What are INNS (invasive non-native species)?
INNS are animals, plants and diseases that are able to spread and cause damage to our environment, the economy, or to human, animal or plant health. They can threaten our native species, ecosystems and habitats either directly by spreading disease and competing for resources or indirectly by exacerbating damage to wildlife habitats.
Supporting land managers to create more resilient landscapes that reduce the risk and spread of invasive non-native species in the National Park is one of the objectives agreed by the Authority and a wide range of local partner organisations in the National Park Management Plan 2019-24.
Why are they a problem in the Dales?
Over a quarter of the Yorkshire Dales National Park is made up of nationally and internationally important wildlife habitats such as flower-rich upland hay meadows and extensive areas of moorland, as well as home to important populations of rare plants, invertebrates and mammals, such as bird’s-eye primrose, white-clawed crayfish and the red squirrel. INNS pose a direct threat to many of these habitats and species. As a result of its remote nature, we are fortunate that the Yorkshire Dales are free of many INNS that threaten other parts of the UK, and it is important that we strive to prevent the introduction of new INNS to the region, as well as ensuring we reduce the risk of spreading INNS to further sites within the Dales.
What is biosecurity?
Biosecurity refers to taking practical precautions to reduce spread or introduction of INNS/diseases.
Why should we do biosecurity?
Once INNS has been introduced and become established in an area, it is often impossible to eradicate them and extremely costly and impractical to control and manage them. Therefore, prevention of spread (or introduction in the first place) is the most effective way of limiting the damage caused by INNS. One of the main ways that INNS spread is by people and our movements and activities, “hitch hiking” between areas on boots, clothes, equipment, vehicles and machinery. Good biosecurity aims to prevent this movement of INNS by making sure equipment and clothing are free of pests and diseases before moving from one site to another.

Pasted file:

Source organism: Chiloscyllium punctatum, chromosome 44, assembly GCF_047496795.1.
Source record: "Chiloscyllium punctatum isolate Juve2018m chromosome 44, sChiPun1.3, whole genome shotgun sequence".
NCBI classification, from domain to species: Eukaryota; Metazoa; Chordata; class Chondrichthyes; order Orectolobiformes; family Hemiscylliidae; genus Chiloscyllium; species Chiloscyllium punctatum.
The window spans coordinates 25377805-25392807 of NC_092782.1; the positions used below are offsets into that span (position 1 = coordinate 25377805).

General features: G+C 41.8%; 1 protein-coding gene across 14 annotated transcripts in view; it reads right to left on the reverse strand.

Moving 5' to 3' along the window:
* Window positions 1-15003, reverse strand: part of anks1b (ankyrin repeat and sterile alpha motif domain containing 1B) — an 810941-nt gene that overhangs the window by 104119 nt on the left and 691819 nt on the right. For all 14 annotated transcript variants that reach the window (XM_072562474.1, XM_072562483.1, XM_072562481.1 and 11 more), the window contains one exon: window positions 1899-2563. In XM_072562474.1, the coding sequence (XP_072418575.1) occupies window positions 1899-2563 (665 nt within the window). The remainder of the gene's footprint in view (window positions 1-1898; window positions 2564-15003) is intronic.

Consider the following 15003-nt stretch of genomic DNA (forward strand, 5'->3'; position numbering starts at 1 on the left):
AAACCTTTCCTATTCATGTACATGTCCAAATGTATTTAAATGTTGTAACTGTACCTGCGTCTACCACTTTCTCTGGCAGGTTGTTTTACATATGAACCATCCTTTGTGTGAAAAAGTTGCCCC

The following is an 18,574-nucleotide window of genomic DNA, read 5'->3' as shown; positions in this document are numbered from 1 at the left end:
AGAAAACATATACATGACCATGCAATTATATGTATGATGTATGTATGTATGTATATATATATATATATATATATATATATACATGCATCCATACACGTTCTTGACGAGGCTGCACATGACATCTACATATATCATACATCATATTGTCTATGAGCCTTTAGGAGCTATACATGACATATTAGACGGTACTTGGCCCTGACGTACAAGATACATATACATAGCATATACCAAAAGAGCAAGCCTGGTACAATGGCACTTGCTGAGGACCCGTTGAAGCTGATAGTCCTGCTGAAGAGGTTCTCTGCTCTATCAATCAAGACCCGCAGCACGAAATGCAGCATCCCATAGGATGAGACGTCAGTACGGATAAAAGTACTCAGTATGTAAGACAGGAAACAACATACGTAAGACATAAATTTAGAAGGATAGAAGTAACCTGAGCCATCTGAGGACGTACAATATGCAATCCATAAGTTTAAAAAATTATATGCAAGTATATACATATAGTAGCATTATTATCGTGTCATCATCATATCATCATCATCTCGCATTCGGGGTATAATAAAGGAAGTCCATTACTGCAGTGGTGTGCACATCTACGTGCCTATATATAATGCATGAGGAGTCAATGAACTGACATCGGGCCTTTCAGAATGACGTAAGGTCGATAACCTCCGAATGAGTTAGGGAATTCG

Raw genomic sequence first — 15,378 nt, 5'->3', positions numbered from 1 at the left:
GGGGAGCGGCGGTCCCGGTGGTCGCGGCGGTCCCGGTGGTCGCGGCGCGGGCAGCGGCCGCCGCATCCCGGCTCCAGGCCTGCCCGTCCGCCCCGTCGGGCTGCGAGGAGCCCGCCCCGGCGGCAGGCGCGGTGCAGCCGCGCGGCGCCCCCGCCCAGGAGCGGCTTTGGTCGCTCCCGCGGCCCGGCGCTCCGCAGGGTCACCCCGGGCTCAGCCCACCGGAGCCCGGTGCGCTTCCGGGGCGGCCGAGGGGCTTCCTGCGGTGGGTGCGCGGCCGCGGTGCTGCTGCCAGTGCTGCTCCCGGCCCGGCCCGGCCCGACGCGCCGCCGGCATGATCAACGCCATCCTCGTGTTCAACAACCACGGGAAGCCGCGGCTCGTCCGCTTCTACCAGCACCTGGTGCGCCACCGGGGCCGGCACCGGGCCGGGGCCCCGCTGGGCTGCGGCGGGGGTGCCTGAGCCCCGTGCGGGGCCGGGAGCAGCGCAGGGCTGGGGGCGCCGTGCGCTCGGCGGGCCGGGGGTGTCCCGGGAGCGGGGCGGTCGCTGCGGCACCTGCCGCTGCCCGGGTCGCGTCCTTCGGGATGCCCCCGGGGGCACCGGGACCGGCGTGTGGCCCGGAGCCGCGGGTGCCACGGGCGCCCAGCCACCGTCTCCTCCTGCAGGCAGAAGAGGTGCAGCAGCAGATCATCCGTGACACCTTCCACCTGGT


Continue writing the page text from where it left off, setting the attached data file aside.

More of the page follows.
Have a look at the pages below to get an overview of how to plan for and practice good biosecurity.
How should I do biosecurity?
The national campaign, Check, Clean, Dry, is a simple, three step process aimed at promoting better biosecurity when carrying out any activity in the environment:
A simple, portable biosecurity kit can help you implement simple biosecurity measures and Check, Clean, Dry, and help stop the introduction and spread of pest and diseases. The following list are cheap and easily obtained items to include in your kit:
- bucket (big enough to fit your boot and a few inches of water)
- boot pick
- hand sanitiser
- water container (or a large re-used water bottle)
- portable pressure washer (optional, but handy for cleaning bikes or other equipment that won’t fit in a bucket)